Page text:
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Surviving the holiday party

With December officially here, Monday marks the beginning of that most dangerous of times — holiday party season. For the geniuses among us, this will be the chance to show your best side — that witty, charming, well-dressed person you usually leave at home — and get a little work done at the same time. (What better place to do some low-key relationship-building than the company party?) But for everyone else, the holiday party can be a veritable minefield: What to wear, what if anything to drink, which folks to engage, which to avoid at all costs, and the list goes on. So we enlisted the help of a few experts to answer our questions and ensure that this year’s company party experience is your best — and, more importantly, not your last.

  • Dress to impress (your boss, not that hot number at the club). The office party may be a party, but the key word for our purposes is “office.” Treat your holiday party like any other professional event, says Mary Crane, whom you may remember from 60 Minutes‘ Gen Y piece. The lobbyist turned assistant White House chef turned business coach — herself a Yer in spirit — cautions against outfits that are too revealing, obviously bedazzled, or play music. (That last one should be obvious, but Crane points to the gentlemen who insist on wearing those bow ties that play “Jingle Bells.” We’re laughing at you, guys.) If the party is directly after work, Crane recommends wearing the same clothes you wore to the office — lest one appear to be trying too hard — and says business casual is fine for off-site, weekend holiday events. And if formal attire is specified, gentlemen should go with a tux. As for ladies, they “may wear a formal-length or cocktail-length dress. They should, however, avoid any dress that will reveal more cleavage or leg than would normally be revealed at work (forget those thigh-high slits). And ladies, please do not pull ‘a Britney.’ At all times, wear appropriate undergarments.” Sage advice, to say the least.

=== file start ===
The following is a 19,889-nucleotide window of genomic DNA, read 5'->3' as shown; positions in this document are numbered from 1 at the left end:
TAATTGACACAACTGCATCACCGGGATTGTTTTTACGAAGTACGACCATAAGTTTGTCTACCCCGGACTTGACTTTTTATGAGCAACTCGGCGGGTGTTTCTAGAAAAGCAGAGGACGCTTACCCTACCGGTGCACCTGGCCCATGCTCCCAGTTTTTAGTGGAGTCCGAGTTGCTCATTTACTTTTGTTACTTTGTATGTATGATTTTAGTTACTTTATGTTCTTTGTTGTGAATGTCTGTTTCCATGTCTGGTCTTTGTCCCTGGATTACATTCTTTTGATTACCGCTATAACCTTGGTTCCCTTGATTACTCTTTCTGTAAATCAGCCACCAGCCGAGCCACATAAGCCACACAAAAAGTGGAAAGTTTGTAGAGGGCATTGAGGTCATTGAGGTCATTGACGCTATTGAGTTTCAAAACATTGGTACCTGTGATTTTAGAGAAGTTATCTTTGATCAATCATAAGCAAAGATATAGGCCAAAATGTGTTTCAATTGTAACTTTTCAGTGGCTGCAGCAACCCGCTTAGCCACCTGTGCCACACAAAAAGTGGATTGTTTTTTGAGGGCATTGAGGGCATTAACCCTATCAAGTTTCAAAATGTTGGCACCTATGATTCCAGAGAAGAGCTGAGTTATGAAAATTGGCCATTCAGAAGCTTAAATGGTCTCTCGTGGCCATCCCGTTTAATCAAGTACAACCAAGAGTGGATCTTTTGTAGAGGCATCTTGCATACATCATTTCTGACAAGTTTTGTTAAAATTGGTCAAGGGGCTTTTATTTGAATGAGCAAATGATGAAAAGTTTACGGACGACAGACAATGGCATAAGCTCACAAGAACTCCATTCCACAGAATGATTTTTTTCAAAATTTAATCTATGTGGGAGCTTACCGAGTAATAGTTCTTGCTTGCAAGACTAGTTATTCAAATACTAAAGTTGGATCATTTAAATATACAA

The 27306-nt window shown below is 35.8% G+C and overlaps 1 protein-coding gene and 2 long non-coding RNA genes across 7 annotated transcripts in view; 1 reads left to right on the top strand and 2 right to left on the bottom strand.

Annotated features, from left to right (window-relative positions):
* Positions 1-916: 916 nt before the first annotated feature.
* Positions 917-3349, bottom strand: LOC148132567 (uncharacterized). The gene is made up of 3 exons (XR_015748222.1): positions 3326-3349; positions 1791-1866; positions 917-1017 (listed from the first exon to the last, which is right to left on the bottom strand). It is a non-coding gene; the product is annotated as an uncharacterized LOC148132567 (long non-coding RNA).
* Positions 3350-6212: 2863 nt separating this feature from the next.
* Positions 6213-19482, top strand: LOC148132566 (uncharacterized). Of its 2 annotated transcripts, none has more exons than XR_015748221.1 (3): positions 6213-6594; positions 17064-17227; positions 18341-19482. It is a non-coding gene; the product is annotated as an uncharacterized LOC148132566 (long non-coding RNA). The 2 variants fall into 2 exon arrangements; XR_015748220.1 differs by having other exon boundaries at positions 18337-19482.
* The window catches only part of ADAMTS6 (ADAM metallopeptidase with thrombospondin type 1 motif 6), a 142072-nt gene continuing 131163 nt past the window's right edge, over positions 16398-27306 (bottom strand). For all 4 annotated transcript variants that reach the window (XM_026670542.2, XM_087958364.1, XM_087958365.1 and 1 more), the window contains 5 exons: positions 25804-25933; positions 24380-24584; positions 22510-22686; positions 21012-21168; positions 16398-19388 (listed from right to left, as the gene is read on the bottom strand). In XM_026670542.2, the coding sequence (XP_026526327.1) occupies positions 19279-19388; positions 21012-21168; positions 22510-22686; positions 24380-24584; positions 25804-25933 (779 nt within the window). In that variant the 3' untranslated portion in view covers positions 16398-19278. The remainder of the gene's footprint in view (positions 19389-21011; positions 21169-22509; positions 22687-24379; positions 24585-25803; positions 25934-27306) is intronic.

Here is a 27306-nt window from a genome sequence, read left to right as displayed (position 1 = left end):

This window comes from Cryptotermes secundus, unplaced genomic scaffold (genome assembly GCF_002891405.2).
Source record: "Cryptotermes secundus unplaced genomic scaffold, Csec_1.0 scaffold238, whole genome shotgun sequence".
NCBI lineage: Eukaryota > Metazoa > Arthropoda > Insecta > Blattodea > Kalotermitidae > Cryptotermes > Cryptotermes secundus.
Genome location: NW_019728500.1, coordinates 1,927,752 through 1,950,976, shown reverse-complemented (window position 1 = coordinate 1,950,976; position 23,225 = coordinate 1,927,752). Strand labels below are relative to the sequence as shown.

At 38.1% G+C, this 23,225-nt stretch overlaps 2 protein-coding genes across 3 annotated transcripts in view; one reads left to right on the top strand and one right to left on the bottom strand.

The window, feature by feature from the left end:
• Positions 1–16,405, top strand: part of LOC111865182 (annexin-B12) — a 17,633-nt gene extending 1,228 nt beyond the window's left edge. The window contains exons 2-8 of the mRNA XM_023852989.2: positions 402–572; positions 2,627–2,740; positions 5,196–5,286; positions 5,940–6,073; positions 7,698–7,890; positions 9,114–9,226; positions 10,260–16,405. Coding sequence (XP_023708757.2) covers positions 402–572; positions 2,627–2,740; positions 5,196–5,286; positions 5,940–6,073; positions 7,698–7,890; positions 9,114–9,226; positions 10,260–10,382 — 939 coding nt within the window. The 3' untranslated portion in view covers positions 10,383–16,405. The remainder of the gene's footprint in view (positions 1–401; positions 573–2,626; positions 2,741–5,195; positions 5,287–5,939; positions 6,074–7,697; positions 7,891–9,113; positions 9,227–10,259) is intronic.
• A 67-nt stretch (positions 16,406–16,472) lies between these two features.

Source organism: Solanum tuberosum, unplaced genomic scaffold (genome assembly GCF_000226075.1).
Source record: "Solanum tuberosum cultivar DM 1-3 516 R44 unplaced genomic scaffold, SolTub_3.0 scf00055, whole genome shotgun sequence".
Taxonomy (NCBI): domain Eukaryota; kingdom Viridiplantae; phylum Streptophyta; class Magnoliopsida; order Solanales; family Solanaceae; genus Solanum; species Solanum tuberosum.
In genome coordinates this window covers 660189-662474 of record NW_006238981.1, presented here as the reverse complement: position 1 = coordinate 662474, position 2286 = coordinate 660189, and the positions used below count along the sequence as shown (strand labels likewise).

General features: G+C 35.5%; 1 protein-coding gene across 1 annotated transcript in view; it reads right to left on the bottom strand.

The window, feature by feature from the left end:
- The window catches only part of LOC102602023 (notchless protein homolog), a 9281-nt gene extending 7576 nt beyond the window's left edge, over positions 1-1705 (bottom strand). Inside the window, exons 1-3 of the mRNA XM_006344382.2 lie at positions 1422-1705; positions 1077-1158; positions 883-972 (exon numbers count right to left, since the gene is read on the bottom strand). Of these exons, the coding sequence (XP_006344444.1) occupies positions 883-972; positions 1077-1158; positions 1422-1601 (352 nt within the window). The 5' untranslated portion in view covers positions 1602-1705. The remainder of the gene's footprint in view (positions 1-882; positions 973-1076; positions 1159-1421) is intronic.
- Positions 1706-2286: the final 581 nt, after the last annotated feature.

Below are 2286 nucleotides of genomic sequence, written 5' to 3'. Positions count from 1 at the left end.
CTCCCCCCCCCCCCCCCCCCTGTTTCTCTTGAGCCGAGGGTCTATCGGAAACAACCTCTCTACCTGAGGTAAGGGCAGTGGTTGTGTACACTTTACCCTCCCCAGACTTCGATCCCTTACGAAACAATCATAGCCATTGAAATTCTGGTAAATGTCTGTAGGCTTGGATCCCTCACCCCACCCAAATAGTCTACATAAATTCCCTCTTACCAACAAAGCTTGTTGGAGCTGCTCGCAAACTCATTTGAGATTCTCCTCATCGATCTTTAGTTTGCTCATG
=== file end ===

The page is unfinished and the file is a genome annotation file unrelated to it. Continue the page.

• Drink like it’s dinner at Grandma’s, not happy hour. Get sloppy at the office party, and you’ll probably regret it on Monday, if not forever. And that’s the kind of infamy you don’t need. But we’ve had this talk before: “How much is too much at happy hour?”
  • Do NOT show the love. A few drinks in, and everyone starts looking like your own personal Brad Pitt or Angelina Jolie. But resist the urge! As Stephanie Losee and Helaine Olen, the authors of Office Mate: The Employee Handbook for Finding—and Managing—Romance on the Job, have a few thoughts on this one: Don’t use the holiday party to hit on a colleague, to make out with a colleague, or to go home with a colleague. The overarching theme is fairly simple: No romance at the office party. (Even those who’re already openly together should think twice about excess smishling; your coworkers don’t appreciate the gross-out.)
  • Mix, mingle, and be interesting! The office party is a chance to talk to all the folks you don’t interact with every day, so take advantage of the opportunity. Crane encourages keeping the conversation light and social, and choosing topics you might conceivably discuss during office hours, such as holiday plans. And while the office party can be a good time to get to know a colleague you particularly respect, or to chat with your managers about what you’re working on, be sure to keep it casual. As the Office Mate authors put it, “Your boss is there to relax with colleagues, not fend off requests for raises or juicy assignments or—heaven forbid—advances from a subordinate who has decided the time is right to reveal a long-simmering crush.”
  • Don’t close the place. Everyone agrees on this point. Nothing says lame like being the last one to leave.

And there you have it. We’ll hear more from Mary Crane in the coming weeks — about holiday gift-giving and cards — and in the meantime, check out her comments in yesterday’s New York Times story, “What Do I Do? Depends on What Week It Is.” It’s a fun Gen Y career story about oneweekjob.com specifically and Yers’ fickle career tendencies generally. Have a great weekend!